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Source: Garen Meguerian / Getty

Pittsburgh rapper Jamal Knox found himself on the wrong end of the law after dropping a scathing song issuing threats against city police, leading to his conviction for making terroristic threats. With the state’s high court upholding the conviction, Knox is aiming to appeal the decision in front of the U.S. Supreme Court, which looks to be a tall order so far.

Raw Story writes:

Last August, the Pennsylvania Supreme Court upheld Jamal Knox’s conviction on the charge of making terroristic threats against two Pittsburgh police officers in a rap song he posted on YouTube.

Taking a page out of N.W.A.‘s playbook, he had also called his song “F–k the Police” and directed it at the officers, who had earlier arrested him and another rapper on drug charges.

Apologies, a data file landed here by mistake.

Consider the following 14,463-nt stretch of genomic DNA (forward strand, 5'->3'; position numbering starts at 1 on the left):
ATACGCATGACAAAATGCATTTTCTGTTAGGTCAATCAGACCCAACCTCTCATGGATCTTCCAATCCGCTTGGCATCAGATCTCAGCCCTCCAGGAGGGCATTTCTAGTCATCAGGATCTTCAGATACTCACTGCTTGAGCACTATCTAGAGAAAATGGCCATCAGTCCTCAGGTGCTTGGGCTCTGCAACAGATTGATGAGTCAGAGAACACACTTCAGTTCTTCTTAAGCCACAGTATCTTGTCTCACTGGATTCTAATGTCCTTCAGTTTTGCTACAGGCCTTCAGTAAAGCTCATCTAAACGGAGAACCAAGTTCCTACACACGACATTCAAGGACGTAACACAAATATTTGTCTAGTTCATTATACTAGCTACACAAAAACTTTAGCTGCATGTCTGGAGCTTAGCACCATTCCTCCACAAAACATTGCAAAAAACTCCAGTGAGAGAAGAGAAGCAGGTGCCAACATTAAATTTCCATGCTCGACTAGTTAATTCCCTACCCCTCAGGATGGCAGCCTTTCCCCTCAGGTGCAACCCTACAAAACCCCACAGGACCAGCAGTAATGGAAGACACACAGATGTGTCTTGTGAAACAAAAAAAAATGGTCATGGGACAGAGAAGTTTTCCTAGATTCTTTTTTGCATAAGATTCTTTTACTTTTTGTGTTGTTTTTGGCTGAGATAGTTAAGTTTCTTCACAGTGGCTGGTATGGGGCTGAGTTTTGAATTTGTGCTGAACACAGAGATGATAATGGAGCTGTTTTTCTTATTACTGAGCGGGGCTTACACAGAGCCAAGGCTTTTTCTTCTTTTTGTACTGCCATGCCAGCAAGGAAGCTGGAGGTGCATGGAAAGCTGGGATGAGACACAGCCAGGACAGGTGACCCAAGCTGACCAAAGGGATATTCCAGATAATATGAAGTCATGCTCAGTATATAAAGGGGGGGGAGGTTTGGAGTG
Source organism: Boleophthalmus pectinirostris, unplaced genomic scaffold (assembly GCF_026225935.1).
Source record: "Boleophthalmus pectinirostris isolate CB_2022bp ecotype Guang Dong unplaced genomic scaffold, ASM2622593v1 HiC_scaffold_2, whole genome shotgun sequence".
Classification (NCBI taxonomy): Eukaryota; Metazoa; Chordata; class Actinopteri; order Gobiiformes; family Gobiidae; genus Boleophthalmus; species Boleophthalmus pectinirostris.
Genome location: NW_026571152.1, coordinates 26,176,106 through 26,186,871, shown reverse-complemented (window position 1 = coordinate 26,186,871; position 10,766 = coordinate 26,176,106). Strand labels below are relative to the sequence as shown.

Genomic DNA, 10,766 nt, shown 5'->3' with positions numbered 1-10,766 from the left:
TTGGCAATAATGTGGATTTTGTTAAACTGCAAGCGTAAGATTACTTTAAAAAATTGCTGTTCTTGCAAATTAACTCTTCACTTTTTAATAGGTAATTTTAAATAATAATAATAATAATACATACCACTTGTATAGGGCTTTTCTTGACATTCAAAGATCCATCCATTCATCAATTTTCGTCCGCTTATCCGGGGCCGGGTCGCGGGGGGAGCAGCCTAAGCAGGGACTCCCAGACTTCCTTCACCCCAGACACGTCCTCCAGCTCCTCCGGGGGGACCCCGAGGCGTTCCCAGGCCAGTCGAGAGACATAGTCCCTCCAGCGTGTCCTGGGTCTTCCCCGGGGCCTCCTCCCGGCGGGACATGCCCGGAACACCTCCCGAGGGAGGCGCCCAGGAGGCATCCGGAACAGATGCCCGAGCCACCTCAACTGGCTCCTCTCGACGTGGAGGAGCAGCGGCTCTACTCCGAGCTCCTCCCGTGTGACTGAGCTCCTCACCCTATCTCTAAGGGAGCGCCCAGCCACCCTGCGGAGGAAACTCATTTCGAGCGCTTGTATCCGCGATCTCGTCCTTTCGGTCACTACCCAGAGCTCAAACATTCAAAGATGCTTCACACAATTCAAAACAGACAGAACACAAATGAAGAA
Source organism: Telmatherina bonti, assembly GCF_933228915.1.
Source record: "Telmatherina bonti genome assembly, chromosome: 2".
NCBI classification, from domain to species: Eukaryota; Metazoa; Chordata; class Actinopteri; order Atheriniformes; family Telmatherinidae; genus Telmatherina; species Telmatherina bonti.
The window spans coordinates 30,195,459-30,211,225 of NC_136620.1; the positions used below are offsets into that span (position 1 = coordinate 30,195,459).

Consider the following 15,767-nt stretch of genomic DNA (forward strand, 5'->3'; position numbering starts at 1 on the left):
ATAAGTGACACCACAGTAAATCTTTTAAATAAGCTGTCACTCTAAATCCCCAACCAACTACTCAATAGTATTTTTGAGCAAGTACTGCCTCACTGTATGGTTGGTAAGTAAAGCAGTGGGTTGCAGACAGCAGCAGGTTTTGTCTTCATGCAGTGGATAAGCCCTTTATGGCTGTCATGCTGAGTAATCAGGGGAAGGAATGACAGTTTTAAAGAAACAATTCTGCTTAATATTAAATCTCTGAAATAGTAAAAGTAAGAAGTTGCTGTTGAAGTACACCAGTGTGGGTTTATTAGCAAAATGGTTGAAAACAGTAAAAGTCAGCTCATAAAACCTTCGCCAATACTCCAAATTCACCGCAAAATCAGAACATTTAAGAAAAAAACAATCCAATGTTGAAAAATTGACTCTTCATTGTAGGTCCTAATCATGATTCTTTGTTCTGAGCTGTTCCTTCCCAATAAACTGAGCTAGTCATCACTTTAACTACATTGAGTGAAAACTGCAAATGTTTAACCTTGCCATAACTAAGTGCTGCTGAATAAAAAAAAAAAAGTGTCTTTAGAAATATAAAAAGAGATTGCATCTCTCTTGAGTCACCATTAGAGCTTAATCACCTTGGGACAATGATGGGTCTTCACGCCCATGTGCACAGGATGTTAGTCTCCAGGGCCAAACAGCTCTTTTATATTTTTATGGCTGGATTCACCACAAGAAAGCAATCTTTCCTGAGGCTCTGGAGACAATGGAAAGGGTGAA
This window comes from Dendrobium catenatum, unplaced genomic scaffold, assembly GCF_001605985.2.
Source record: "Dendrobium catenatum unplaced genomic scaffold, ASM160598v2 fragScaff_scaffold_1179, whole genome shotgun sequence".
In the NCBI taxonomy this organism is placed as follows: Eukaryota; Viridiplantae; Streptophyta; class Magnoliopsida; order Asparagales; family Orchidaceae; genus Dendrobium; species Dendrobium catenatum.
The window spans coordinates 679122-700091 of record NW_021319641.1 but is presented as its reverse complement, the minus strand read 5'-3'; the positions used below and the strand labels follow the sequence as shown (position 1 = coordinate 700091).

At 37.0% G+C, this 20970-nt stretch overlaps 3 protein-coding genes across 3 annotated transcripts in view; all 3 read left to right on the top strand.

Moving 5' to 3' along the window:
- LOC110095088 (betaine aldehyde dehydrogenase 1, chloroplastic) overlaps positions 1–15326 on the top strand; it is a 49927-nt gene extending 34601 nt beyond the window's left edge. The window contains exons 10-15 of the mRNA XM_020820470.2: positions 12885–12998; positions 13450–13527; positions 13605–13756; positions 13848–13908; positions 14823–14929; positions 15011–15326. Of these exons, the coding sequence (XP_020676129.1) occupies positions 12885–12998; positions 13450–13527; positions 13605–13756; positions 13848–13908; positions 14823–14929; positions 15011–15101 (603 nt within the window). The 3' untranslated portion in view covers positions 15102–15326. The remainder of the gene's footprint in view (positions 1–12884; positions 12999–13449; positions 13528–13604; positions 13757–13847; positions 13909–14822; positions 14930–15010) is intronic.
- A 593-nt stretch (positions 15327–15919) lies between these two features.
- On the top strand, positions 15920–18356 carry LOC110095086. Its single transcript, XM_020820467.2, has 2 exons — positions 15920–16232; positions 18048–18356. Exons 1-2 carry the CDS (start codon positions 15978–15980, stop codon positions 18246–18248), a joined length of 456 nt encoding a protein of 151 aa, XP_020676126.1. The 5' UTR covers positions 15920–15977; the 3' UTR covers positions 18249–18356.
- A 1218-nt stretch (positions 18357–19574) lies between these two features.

So what did Knox say in his rap that was interpreted as a threat and landed him in trouble with the law? Here’s a snippet in which he names the two officers:

This first verse is for Officer Zeltner and all you fed force b—-es/And Mr. Kosko, you can suck my d–k you keep on knocking my riches/You want beef, well cracker I’m wit it, that whole department can get it/All these soldiers in my committee gonna f–k over you b—-es/F–k the, f–k the police, b–ch, I said it loud.

This may offend, but as the Supreme Court wrote in 2017, “speech may not be banned on the ground that it expresses ideas that offend.” For example, the Court protected the right to protest the Vietnam War by wearing a jacket reading “F–k the Draft” in a public courthouse.

The piece from Raw Story, written by Clay Calvert, director of the Marion B. Brechner First Amendment Project at the University of Florida, is a fascinating read. Check out the rest here.

Photo: Getty

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